“Many principals feel they are being portrayed as incompetent.  They know they are doing the best they can with the resources they have.  One said that if he had 25 years of service, he would retire and leave education.”

I also asked, Should this law be repealed?

As you can imagine, this got a resounding “YES.”  Only one superintendent suggested that the process be amended to be more comprehensive.

Some samples:  “This law is intended to privatize public education and further segregate our society.”   “ABSOLUTELY, it should have never been passed.”  “This report card is a very shortsighted attempt to label schools, not improve them.”

A-F was terrible legislation when passed in 2012.  Everyone in education knew it.  But as is too often the case, no one listened to people who actually understand what is taking places in our schools.

Now we have proof it was terrible.

So do we do what is best for our students and all who work diligently to guide them each day, admit our mistake, and correct it?  Or do we cling desperately to false assumptions simply because some politicians put their own pride above the welfare of our children?

That choice is so clear there is no need for debate.

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Opinion | Gerald Dial is a steady hand for Alabama

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Alabama’s economy is growing…but it can do so much more. The key is having the right leadership in all elected positions, people who have vision.

So far, Governor Kay Ivey has shown she has what it takes to make important changes and place our state in a position to win.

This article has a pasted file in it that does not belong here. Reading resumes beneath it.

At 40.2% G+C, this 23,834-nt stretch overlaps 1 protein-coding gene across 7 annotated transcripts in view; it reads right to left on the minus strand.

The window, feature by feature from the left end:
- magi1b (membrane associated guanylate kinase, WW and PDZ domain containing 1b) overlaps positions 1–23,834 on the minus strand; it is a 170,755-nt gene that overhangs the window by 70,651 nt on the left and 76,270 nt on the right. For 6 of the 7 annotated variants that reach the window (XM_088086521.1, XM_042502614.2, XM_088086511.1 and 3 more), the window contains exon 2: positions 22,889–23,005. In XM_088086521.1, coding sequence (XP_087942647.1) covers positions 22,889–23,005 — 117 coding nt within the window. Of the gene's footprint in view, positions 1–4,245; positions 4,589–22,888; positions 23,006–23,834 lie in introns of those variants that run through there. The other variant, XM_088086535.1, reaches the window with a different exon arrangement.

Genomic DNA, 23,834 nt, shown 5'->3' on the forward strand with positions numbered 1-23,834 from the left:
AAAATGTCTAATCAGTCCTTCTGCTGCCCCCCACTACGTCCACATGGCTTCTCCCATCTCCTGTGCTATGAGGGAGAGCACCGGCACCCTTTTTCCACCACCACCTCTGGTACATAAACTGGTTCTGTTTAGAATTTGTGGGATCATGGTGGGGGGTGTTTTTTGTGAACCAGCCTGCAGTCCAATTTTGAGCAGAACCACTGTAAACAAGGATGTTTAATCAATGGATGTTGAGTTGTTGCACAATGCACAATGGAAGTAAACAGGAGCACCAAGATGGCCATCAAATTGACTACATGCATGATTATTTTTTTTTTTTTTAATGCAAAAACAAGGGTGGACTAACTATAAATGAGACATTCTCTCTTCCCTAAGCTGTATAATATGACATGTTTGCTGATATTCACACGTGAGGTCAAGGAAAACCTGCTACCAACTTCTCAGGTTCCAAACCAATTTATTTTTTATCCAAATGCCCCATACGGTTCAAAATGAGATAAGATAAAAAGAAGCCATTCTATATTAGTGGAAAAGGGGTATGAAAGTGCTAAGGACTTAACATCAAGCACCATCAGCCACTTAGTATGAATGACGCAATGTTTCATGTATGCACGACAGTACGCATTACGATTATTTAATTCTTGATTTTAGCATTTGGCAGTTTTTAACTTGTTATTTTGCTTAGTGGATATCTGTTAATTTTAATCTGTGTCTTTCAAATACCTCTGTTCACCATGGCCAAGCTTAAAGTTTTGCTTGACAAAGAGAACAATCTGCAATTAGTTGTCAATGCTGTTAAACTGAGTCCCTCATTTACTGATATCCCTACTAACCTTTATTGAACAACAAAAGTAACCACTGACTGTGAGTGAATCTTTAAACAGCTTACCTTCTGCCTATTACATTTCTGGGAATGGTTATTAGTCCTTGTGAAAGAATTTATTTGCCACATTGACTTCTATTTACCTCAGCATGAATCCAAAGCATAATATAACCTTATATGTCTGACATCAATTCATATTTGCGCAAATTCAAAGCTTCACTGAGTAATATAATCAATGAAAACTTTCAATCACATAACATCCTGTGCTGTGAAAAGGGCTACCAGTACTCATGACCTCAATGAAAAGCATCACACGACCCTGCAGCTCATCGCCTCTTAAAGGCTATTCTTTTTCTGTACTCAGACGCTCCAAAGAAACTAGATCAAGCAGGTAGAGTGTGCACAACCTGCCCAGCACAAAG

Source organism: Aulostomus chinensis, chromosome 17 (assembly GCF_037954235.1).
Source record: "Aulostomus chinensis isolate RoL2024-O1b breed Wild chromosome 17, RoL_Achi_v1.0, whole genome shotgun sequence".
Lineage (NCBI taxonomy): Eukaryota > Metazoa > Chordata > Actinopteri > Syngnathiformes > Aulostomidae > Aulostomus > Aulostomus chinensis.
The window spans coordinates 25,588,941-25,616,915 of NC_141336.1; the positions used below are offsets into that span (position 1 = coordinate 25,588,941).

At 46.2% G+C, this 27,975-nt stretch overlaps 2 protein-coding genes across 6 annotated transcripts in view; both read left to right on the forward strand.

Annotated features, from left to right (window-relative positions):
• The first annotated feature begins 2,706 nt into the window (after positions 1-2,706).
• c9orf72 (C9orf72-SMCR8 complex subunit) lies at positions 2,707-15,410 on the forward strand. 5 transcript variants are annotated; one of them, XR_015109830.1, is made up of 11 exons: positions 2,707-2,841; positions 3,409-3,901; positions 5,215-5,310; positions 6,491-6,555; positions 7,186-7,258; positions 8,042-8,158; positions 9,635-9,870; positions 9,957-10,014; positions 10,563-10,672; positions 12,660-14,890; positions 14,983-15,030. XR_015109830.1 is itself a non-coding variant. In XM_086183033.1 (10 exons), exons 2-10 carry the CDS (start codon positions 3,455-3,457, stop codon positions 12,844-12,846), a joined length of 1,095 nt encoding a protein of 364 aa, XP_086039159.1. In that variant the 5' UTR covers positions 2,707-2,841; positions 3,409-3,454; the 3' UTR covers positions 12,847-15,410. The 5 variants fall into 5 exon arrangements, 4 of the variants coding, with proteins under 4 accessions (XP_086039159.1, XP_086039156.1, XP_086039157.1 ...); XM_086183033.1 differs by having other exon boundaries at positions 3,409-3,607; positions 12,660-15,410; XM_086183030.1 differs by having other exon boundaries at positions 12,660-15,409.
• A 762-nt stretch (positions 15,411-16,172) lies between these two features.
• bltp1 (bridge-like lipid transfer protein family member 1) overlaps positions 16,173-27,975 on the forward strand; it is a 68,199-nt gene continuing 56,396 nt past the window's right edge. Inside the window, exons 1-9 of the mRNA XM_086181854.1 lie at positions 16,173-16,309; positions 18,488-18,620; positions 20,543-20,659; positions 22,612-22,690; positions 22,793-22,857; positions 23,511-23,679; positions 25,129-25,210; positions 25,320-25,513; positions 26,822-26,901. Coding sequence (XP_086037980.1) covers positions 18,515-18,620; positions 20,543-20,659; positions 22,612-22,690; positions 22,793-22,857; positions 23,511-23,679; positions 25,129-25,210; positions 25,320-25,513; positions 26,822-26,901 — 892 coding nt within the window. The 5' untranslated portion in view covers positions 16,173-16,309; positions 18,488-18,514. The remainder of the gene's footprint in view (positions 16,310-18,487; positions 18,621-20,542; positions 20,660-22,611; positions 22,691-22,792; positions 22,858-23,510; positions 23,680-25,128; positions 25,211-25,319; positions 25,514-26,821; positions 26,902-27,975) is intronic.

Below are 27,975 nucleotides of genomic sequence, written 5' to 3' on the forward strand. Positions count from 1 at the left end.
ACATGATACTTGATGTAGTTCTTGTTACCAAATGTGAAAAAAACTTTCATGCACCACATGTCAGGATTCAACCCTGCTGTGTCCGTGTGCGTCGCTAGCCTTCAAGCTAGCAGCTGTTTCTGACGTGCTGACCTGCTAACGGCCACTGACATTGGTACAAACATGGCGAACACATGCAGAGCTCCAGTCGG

Did you know agriculture and forestry together are the biggest industry in Alabama? They contribute $70 billion each year toward the economy. Nearly 9 million acres and 600,000 Alabamians are involved in this huge business that benefits us all.

I would know; I was Commissioner of Agriculture and Industries several years back. During that time, we put Alabama’s top asset at the forefront of economic development.

John McMillian, our current commissioner who is term-limited and running for Treasurer, has done a good job, and now Alabama is at another crossroads. We need the next Ag Commissioner to find new and more ways to grow our state.

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Gerald Dial is just that person. He and I served together in the State Senate, and his Christian values and new ideas are exactly what Alabama needs right now. The key to making government work for the people is to have someone who can’t be bought but also knows how government works. Gerald Dial fits the bill, and I trust him explicitly.

Just recently Gerald Dial created a solution to a massive problem in our state – the opioid crisis. This pandemic is killing thousands of our citizens each year. Instead of sitting back and think it isn’t his problem, Gerald Dial petitioned the drug manufacturer, Kaleo, of naoxolene, an injection that can save someone experiencing an opioid overdose. The delivery device is called EVZIO.